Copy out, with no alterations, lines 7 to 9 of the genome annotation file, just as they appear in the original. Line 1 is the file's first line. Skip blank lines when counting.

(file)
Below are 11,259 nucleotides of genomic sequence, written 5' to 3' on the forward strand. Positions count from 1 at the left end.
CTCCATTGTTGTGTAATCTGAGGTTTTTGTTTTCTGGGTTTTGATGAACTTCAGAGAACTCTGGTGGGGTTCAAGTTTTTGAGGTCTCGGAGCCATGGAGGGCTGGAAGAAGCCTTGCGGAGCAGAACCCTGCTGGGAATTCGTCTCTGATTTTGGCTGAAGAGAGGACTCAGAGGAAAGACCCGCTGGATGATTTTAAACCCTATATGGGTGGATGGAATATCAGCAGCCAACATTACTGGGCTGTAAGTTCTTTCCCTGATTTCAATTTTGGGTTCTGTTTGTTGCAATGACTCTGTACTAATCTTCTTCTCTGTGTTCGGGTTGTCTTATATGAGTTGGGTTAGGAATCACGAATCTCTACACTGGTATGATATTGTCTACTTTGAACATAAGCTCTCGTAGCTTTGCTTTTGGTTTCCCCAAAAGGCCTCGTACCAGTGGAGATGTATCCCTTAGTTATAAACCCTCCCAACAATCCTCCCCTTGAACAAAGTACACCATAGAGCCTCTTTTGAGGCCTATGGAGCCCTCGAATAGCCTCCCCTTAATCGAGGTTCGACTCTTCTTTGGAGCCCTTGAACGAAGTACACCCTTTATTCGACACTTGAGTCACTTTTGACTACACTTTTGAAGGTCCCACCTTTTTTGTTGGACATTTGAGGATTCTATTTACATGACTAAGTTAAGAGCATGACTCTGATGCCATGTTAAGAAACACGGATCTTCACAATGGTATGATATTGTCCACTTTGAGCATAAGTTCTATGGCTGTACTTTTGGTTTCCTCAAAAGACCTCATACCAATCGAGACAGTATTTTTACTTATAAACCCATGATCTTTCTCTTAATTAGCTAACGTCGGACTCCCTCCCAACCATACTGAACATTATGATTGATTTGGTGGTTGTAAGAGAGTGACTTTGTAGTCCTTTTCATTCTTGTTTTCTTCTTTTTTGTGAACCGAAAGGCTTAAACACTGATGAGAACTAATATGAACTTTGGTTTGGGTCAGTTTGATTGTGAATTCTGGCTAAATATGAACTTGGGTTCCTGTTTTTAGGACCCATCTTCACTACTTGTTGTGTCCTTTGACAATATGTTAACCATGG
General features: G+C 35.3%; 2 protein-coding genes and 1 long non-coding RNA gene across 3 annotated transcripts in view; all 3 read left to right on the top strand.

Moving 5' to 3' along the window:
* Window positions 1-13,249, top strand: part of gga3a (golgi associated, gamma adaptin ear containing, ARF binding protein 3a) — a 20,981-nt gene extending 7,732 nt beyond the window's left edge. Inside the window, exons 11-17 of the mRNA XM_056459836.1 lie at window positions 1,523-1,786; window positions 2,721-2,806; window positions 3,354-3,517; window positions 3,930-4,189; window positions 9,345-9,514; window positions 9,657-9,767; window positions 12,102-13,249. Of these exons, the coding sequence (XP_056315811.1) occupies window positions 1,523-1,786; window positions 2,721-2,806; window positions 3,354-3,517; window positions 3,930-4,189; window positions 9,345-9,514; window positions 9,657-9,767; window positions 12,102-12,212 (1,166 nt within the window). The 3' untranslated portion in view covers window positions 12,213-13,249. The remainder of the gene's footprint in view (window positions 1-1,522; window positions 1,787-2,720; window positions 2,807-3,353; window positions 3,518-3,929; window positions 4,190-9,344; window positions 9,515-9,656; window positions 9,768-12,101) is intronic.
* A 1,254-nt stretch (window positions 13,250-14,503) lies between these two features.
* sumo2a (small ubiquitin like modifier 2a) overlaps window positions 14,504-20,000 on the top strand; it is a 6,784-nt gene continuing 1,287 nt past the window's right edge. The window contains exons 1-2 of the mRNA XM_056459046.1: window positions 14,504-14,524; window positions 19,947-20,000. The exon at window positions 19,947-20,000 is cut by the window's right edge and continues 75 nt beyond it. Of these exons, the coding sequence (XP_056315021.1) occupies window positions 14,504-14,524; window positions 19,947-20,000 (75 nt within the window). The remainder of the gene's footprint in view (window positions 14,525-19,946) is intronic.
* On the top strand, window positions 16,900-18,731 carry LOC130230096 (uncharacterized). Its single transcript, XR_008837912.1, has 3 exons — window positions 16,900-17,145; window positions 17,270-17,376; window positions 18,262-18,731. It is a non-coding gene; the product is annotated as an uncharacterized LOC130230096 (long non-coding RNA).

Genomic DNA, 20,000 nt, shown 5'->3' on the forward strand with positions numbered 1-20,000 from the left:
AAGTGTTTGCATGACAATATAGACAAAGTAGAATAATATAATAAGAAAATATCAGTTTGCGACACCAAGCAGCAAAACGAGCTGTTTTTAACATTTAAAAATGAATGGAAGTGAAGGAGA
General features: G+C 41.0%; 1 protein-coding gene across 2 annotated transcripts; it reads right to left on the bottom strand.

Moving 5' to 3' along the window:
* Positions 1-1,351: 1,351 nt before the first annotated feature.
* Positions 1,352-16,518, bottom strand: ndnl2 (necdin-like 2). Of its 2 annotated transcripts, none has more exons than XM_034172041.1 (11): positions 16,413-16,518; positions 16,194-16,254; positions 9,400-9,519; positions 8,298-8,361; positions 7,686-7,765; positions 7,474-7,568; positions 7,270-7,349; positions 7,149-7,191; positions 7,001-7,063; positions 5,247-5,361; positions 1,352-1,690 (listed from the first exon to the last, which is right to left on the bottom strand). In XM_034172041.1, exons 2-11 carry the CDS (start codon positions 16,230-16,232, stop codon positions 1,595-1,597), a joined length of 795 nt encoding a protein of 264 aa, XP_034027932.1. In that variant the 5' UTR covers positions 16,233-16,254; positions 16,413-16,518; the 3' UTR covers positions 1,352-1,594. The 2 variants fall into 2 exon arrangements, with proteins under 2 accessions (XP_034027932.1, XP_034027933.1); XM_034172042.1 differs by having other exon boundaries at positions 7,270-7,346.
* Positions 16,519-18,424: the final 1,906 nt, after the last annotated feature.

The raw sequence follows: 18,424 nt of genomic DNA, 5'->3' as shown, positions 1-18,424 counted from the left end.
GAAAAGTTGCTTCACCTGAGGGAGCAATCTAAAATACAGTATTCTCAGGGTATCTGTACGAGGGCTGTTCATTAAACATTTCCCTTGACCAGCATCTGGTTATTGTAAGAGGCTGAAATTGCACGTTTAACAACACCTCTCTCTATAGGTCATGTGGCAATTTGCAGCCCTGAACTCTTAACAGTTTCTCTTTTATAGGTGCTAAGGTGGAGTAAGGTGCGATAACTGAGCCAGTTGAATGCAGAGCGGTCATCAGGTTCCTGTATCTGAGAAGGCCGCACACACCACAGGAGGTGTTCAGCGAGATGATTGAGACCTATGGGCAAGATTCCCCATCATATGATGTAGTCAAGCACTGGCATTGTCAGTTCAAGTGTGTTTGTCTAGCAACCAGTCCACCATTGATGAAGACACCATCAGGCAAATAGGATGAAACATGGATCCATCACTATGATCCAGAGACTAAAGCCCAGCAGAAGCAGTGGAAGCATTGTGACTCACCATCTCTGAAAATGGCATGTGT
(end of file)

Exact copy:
* sumo2a (small ubiquitin like modifier 2a) overlaps window positions 14,504-20,000 on the top strand; it is a 6,784-nt gene continuing 1,287 nt past the window's right edge. The window contains exons 1-2 of the mRNA XM_056459046.1: window positions 14,504-14,524; window positions 19,947-20,000. The exon at window positions 19,947-20,000 is cut by the window's right edge and continues 75 nt beyond it. Of these exons, the coding sequence (XP_056315021.1) occupies window positions 14,504-14,524; window positions 19,947-20,000 (75 nt within the window). The remainder of the gene's footprint in view (window positions 14,525-19,946) is intronic.
* On the top strand, window positions 16,900-18,731 carry LOC130230096 (uncharacterized). Its single transcript, XR_008837912.1, has 3 exons — window positions 16,900-17,145; window positions 17,270-17,376; window positions 18,262-18,731. It is a non-coding gene; the product is annotated as an uncharacterized LOC130230096 (long non-coding RNA).

Genomic DNA, 20,000 nt, shown 5'->3' on the forward strand with positions numbered 1-20,000 from the left: